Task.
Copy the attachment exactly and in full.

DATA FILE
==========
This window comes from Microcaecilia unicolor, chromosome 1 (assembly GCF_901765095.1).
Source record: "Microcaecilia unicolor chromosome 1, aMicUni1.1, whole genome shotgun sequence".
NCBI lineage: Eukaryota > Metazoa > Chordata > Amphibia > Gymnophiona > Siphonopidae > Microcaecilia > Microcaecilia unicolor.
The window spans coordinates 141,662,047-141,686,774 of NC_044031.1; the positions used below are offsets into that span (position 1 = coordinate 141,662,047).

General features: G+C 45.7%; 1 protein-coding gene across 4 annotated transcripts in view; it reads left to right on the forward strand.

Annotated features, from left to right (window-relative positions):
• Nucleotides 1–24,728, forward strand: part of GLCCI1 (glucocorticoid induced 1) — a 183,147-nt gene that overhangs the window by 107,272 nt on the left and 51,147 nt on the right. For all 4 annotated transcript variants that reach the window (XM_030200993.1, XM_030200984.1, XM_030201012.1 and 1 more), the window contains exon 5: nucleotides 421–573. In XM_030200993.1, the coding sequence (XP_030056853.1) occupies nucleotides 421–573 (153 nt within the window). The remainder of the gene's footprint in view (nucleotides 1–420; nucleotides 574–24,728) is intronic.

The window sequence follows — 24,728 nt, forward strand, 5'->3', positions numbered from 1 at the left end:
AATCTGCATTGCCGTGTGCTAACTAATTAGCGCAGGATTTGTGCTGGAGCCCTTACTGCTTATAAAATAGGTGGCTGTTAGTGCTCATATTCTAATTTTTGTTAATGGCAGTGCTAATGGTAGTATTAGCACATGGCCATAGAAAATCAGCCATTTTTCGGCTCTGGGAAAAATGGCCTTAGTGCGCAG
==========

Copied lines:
This window comes from Microcaecilia unicolor, chromosome 1 (assembly GCF_901765095.1).
Source record: "Microcaecilia unicolor chromosome 1, aMicUni1.1, whole genome shotgun sequence".
NCBI lineage: Eukaryota > Metazoa > Chordata > Amphibia > Gymnophiona > Siphonopidae > Microcaecilia > Microcaecilia unicolor.
The window spans coordinates 141,662,047-141,686,774 of NC_044031.1; the positions used below are offsets into that span (position 1 = coordinate 141,662,047).

General features: G+C 45.7%; 1 protein-coding gene across 4 annotated transcripts in view; it reads left to right on the forward strand.

Annotated features, from left to right (window-relative positions):
• Nucleotides 1–24,728, forward strand: part of GLCCI1 (glucocorticoid induced 1) — a 183,147-nt gene that overhangs the window by 107,272 nt on the left and 51,147 nt on the right. For all 4 annotated transcript variants that reach the window (XM_030200993.1, XM_030200984.1, XM_030201012.1 and 1 more), the window contains exon 5: nucleotides 421–573. In XM_030200993.1, the coding sequence (XP_030056853.1) occupies nucleotides 421–573 (153 nt within the window). The remainder of the gene's footprint in view (nucleotides 1–420; nucleotides 574–24,728) is intronic.

The window sequence follows — 24,728 nt, forward strand, 5'->3', positions numbered from 1 at the left end:
AATCTGCATTGCCGTGTGCTAACTAATTAGCGCAGGATTTGTGCTGGAGCCCTTACTGCTTATAAAATAGGTGGCTGTTAGTGCTCATATTCTAATTTTTGTTAATGGCAGTGCTAATGGTAGTATTAGCACATGGCCATAGAAAATCAGCCATTTTTCGGCTCTGGGAAAAATGGCCTTAGTGCGCAG